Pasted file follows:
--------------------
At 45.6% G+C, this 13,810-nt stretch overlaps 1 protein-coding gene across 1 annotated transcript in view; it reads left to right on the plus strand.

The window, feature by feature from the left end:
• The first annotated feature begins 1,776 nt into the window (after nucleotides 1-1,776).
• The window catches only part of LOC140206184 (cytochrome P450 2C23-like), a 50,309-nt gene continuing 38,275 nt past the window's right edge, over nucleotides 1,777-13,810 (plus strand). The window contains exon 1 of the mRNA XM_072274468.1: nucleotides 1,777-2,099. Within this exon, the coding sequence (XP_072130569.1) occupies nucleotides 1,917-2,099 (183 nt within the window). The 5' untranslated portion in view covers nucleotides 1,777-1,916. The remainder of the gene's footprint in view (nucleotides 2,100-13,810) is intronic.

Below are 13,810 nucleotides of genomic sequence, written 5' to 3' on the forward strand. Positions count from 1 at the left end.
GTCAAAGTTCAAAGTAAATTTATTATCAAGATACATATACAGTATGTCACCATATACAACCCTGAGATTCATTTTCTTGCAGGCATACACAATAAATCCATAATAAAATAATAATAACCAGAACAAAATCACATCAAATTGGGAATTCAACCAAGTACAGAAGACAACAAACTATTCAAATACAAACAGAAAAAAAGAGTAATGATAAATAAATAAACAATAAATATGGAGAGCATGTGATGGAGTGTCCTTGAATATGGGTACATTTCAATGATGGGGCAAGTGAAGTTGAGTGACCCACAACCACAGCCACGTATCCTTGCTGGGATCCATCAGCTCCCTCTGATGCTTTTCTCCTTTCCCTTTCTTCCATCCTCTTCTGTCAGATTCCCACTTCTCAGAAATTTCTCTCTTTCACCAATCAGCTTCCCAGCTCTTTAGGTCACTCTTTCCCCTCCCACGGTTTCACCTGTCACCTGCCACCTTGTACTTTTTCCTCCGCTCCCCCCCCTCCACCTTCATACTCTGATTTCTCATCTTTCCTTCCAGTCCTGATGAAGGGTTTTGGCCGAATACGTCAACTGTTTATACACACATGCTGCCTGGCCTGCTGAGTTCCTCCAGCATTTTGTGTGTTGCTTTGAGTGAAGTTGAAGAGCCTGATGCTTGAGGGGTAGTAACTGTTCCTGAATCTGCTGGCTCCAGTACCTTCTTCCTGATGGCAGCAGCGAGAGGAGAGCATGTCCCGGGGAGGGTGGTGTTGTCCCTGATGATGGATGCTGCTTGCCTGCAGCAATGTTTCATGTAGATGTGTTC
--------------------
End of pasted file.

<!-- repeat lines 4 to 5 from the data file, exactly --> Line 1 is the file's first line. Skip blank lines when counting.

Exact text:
• The window catches only part of LOC140206184 (cytochrome P450 2C23-like), a 50,309-nt gene continuing 38,275 nt past the window's right edge, over nucleotides 1,777-13,810 (plus strand). The window contains exon 1 of the mRNA XM_072274468.1: nucleotides 1,777-2,099. Within this exon, the coding sequence (XP_072130569.1) occupies nucleotides 1,917-2,099 (183 nt within the window). The 5' untranslated portion in view covers nucleotides 1,777-1,916. The remainder of the gene's footprint in view (nucleotides 2,100-13,810) is intronic.

Below are 13,810 nucleotides of genomic sequence, written 5' to 3' on the forward strand. Positions count from 1 at the left end.